The History of the Nuffield Tractor - Conclusion

Contributed Article

History of the Nuffield Tractor: Conclusion
Last Part in the Series
by Anthony West

In the last piece I mentioned that Nuffield had reached the stage where they had chosen to drop the "Universal" from production. The two new models were given three figure numbers, instead of "three" and "four". Model numbers were introduced to help farmers and dealers instantly recognize the engine size and horsepower of the tractor, the 4/60 had a four cylinder diesel engine which developed 60 bhp at 2,000 rpm. The 3/42 had a 3 cylinder diesel engine which produced 42 bhp at 2,000 rpm.

The two new tractors had improvements to the engines and had hydraulic depth control together with independent hydraulics a new simms injector was fitted with a mechanical governor.

The 4/60 and 3/42 were built at the Morris-Motors factory, Ward end Birmingham, England. Production was later transferred to the B.M.C factory at Bathgate, Scotland.

The Bathgate factory was established in 1961 on about 250 acres of land, just outside Edinburgh. The training center for dealers and service engineers was sited opposite the factory at Mosside Farm, this measured 166 acres. It may be of interest to note that all the pictures for the sales brochures for nuffield tractors show photographs of machines in a farm environment. Either at work plowing etc or in rural settings.

This is due to all machines being photographed in situ at Mosside Farm. In August 1964, the 4/60 and 3/42 were replaced by the 10/60 and the 10/42. The main difference here being the new gearbox which offered ten forward gears and two reverse, as opposed to the old 5 forward 1 reverse. These speeds were obtained as a result of a high / low range gear system operated by two levers. The high and low situated on the left hand side of the gear box. The side pully was dropped in favor of a rear mounted pully, the hydraulic lift was strengthened and the instrument panel redesigned to incorporate a rev counter. "Self energizing" disc brakes were also introduced as a new feature on the ten.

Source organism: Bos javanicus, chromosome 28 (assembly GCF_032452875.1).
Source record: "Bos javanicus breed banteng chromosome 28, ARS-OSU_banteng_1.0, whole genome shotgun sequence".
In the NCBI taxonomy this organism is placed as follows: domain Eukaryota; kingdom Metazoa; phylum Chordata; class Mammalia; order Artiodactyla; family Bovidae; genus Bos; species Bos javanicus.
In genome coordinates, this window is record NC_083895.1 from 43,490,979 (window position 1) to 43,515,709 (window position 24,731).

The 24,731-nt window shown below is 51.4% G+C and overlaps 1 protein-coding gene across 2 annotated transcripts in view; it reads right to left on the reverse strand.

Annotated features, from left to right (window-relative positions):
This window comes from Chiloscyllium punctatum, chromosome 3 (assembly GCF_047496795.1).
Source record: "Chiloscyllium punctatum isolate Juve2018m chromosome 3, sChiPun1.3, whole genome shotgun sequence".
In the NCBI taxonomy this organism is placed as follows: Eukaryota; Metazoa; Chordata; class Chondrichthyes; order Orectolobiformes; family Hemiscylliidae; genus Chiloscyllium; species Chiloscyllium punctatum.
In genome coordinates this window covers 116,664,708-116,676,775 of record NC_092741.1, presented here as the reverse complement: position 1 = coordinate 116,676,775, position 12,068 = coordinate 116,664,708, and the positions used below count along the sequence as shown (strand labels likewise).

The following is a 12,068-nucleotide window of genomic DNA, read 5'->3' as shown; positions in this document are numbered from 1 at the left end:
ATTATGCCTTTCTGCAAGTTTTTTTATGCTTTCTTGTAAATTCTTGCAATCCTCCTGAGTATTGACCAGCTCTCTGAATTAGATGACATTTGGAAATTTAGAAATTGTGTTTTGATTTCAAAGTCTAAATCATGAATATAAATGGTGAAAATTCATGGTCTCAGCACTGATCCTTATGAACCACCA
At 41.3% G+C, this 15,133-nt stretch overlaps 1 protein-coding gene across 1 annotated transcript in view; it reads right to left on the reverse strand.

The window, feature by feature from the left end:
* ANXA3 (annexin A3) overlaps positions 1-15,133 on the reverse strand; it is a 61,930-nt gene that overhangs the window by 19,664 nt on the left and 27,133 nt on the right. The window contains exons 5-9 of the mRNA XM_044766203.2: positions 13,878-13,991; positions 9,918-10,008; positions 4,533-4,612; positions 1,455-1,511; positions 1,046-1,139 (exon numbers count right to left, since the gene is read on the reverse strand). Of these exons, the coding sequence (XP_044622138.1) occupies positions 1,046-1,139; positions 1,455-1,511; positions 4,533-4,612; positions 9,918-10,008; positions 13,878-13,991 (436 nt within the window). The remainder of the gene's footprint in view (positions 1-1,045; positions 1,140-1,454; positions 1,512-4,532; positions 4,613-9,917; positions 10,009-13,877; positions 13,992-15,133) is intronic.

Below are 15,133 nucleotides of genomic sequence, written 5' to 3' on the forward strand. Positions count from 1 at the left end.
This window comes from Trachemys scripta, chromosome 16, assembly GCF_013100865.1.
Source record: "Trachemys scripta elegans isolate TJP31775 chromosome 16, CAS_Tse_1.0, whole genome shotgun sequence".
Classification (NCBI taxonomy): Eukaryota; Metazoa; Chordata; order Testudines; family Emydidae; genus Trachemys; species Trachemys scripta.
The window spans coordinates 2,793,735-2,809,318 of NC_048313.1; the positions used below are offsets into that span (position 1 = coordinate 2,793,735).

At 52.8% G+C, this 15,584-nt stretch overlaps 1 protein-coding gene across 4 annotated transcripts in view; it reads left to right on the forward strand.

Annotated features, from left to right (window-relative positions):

December 1st 1965 saw "MINI" mechanization day. Nuffield tractors introduced their new "Mini" following five years of research and experimentation. The tractor was not well received, it was introduced at a time when tractors were getting larger and in fact the ten was by now classed as small. The Mini measured a mere 8ft 2.25 inches long and 3ft. 8.5 inches from the ground to the bonnet top, it weighed in at 2,098 lbs.

A large amount of the development was done by "Harry Ferguson Research" of coventry (this may have accounted for the great similarity with the early T.E 20 of the 50's). It was offered with either a BMC 950cc petrol or diesel engine and put out a mere 15 bhp.

The gearbox was a three reverse nine forward gears, via a high/ medium/ low/ reverse gear lever and a 1st 2nd 3rd gear lever which had a safety start feature. Due to poor sales, by November 1968 the BMC Mini was changed. A larger engine (BMC 1.5L) was added giving an extra 10 bhp at 2,000 rpm and the name was changed. The new Mini became known as the Nuffield 4/24, it became distinguishable by the poppy orange coach work with white wheels.

In July 1967 the Nuffield 4/65 and 3/45 tractors replaced the 10/60 and 10/42 models. The new tractors were quickly criticized by farmer, and the press who disliked the new styling as opposed to the old Universal style. The new gearbox had two levers (side by side) giving 2 reverse and 10 forward speeds, the engine was again improved but suffered many faults, engine vibration being the most annoying.